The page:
New Technology Weeds Out Patients Who Don’t Need Heart Catheterizations
DURHAM, N.C. – Chest pain is a symptom of coronary artery disease, and patients are often sent to a cardiac catheterization lab either directly or after stress testing for an invasive procedure to detect blockages.
But cardiac catheterization can be avoided in many patients, according to new findings by a Duke Medicine-led research team. In 73 percent of cases in which conventional care was used, the Duke team found that invasive cardiac catheterization identified no significant blockages.
Another parallel group of similar patients with chest pain was instead channeled to first get a cardiac computed tomographic angiography (CTA) scan, followed in many cases by a new test that measures the extent to which coronary blockages are disrupting blood flow. This test is called fractional flow reserve analysis by CT, or FFRCT.
The Duke team found that the CTA and FFRCT group fared dramatically better, with only 12 percent of patients having to undergo a catheterization only to find no significant blockages. Using the FFRCT analysis, physicians were able to completely cancel a scheduled invasive procedure in more than 60 percent of patients.
“There is a powerful message here: If you are planning to undergo a cardiac catheterization, you should consider having a CTA scan with FFRCT first,” said Pamela Douglas, M.D., the Ursula Geller Professor at the Duke Clinical Research Institute. Douglas is principal investigator of the PLATFORM study presented Sept. 1 as a “Hot Topic” at the European Society of Cardiology annual scientific meeting in London.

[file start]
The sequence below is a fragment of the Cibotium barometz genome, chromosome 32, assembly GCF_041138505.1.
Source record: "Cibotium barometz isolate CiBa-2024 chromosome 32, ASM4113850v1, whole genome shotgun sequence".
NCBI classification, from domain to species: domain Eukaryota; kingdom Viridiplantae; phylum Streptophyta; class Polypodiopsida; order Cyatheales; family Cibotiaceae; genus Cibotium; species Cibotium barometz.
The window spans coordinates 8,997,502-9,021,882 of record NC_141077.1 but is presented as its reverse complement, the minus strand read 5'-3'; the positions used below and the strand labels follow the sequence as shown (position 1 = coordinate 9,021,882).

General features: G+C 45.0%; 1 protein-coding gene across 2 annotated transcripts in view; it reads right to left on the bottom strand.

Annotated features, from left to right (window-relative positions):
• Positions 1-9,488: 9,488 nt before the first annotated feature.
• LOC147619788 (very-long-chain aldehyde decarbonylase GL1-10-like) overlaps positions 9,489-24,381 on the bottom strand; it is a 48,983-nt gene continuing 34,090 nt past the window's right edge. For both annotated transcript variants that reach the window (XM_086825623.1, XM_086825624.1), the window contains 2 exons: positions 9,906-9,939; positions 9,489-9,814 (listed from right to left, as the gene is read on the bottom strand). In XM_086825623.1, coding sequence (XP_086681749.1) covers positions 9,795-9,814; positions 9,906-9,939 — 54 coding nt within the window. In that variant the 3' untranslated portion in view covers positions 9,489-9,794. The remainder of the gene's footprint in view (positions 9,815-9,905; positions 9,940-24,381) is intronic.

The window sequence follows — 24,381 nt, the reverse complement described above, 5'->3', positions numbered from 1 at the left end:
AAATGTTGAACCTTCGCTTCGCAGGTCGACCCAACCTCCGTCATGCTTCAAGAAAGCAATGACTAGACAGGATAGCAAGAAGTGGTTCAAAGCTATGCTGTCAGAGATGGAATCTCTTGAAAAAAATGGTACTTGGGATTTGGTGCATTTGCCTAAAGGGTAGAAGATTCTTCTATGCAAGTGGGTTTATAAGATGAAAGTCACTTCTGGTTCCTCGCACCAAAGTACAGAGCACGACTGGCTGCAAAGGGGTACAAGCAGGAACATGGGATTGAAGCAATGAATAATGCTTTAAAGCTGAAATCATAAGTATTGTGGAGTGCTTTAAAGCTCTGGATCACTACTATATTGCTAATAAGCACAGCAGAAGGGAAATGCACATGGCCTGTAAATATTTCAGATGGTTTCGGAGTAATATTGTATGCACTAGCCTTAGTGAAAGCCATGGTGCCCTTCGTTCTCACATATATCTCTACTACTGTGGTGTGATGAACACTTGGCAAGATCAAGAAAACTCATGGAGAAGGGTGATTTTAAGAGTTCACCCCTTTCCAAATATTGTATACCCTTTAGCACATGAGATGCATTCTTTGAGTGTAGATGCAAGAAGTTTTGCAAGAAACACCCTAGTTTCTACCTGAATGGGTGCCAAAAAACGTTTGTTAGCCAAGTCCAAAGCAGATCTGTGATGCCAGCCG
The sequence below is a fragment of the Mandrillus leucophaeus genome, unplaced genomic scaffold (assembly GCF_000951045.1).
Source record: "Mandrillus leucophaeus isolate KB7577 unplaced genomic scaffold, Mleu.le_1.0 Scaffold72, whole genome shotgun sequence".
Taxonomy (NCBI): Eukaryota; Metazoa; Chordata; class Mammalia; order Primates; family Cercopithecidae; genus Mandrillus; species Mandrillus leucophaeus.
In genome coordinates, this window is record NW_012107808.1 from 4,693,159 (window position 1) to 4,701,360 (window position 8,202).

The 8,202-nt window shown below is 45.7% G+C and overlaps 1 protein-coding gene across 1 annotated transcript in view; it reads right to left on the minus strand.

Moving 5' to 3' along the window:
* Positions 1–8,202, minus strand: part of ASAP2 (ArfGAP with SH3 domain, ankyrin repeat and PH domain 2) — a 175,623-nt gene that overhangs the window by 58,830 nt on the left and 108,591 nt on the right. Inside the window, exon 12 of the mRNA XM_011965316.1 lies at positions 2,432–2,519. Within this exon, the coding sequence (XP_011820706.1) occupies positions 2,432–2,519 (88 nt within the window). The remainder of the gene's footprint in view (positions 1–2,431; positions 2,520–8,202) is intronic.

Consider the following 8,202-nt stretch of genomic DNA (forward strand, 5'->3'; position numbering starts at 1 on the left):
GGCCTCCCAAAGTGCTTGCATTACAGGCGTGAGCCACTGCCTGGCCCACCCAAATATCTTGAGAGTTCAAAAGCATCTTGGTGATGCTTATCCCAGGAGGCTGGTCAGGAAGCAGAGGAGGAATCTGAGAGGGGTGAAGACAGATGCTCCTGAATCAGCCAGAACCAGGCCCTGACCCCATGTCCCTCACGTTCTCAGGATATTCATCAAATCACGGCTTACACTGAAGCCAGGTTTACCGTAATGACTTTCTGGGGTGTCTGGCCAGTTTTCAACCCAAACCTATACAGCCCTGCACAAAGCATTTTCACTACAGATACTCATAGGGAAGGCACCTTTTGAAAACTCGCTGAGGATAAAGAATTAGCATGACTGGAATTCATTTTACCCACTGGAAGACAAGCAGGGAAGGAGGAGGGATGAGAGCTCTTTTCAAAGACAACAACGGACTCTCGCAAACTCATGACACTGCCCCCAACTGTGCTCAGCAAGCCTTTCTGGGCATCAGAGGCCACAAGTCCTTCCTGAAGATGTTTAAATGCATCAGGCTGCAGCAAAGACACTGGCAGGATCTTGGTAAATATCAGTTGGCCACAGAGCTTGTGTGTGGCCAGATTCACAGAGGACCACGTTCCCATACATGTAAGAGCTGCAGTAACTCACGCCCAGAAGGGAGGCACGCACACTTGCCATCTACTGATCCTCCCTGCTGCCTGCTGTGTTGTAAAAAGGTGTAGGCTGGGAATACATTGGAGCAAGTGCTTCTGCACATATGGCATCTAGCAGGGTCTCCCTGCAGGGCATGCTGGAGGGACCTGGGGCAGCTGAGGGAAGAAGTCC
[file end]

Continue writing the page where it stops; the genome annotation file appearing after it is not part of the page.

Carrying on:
“This is the kind of information physicians should seek and patients should be armed with to avoid a potentially unnecessary, invasive procedure,” Douglas said.
Douglas and colleagues from 11 centers enrolled 584 chest pain patients in an observational study. Of those, 287 had an immediate stress test or catheterization to determine whether a blocked artery caused their symptoms. The other 297 patients were sent first for a CTA scan and as needed, an FFRCT analysis, which uses supercomputers to model blood flow and helps determines whether a blockage is significant enough to require an invasive treatment.
While the FFRCT analysis reduced the number of patients who underwent an invasive cardiac catheterization and those who had a catheterization showing no significant blockages, it resulted in a similar rate of revascularization procedures, such as stenting and coronary artery bypass surgery.
Douglas said adding the FFRCT analysis provided further information about partially clogged arteries that helped guide appropriate treatment, ruling out catheterization for blockages that were not impeding heart performance while identifying those that were dangerous. She said the new technology reduced unnecessary diagnostic tests while still identifying those patients who would benefit from revascularization.
The research builds on previous work by Douglas and colleagues at DCRI examining current testing strategies to detect blocked arteries. Earlier this year, the team reported that patients fared equally well after first receiving either a CTA scan or the traditional stress test to evaluate their need for further treatment.
“We need more effective strategies to determine which patients with symptoms of coronary artery disease should go to the catheterization lab for invasive testing. Together, these studies provide supportive evidence that suggest we should use CTA more as a diagnostic strategy,” Douglas said. “This latest study suggests that adding the FFRCT analysis to a standard CTA is the preferable pathway to make this determination.”
The study was funded by HeartFlow, which markets the FFRCT analysis system.